I'm a teen and while playing basketball I felt sharp pains in my scrotum that wouldn't go away. What could it be?
Dr. T. Ernesto Figueroa is the division chief of pediatric urology at Nemours/Alfred I. duPont Hospital for Children. Written with Inquirer staff writer Curtis Skinner.
Spermatic cord torsion is usually an abrupt event. The key warning sign is sudden, severe testicular pain, followed by swelling and hardening of the testicle.
Many patients also have groin or abdominal pain, nausea, and even vomiting. The risk is greatest in the 10-to-18- year age group, but it can occur at any age.
In this dangerous condition, the spermatic cord, or the tissue carrying the blood supply to the testicle, twists, cutting off the blood supply and causing severe damage or death of the testicle.
Any scrotal pain that lasts longer than an hour or prevents the young man from participating in normal activities, especially if associated with nausea or vomiting, should be evaluated immediately. Prolonged torsion of greater than six hours is likely to cause severe damage or loss of the testicle. When the pain starts, the race is on to save the testicle.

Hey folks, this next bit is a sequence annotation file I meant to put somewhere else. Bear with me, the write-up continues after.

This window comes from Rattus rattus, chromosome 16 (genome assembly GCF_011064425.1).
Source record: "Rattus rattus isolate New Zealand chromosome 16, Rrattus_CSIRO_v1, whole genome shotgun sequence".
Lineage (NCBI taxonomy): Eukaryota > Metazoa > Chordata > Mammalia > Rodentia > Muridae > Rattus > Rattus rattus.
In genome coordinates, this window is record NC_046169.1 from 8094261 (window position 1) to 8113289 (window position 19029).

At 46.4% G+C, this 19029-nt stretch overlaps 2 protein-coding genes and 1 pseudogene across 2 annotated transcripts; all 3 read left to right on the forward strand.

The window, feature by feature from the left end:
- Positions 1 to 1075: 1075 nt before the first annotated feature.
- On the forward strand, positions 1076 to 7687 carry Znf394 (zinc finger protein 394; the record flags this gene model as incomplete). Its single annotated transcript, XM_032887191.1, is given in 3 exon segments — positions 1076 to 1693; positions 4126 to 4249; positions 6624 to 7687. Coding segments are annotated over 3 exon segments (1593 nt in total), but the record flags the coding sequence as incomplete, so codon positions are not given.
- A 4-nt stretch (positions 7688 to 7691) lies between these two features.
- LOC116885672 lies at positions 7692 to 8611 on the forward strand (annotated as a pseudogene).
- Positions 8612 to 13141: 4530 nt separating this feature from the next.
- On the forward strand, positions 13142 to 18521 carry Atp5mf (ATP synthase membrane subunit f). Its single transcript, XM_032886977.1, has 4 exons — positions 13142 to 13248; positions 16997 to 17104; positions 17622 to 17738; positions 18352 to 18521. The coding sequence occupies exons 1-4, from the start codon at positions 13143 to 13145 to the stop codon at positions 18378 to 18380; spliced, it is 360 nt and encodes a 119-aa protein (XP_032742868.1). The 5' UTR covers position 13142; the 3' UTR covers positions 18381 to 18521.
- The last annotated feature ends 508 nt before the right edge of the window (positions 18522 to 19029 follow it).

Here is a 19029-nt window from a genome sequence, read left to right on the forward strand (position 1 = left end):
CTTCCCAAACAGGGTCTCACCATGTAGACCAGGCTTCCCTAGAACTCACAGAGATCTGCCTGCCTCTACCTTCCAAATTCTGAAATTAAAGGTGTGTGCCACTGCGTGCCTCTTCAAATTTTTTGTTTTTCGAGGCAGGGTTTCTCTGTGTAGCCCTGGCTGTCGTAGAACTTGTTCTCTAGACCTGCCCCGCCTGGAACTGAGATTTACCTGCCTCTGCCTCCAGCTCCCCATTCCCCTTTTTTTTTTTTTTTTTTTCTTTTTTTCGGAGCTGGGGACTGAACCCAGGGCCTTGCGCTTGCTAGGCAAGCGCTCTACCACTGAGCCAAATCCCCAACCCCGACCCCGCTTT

Prompt care often leads to successful correction and saving the testis. In 4 of 10 young males who get this, the testicle must be removed due to severe damage.
The young man should not feel ashamed to alert adults about his pain. The patient is the "gatekeeper" for the condition.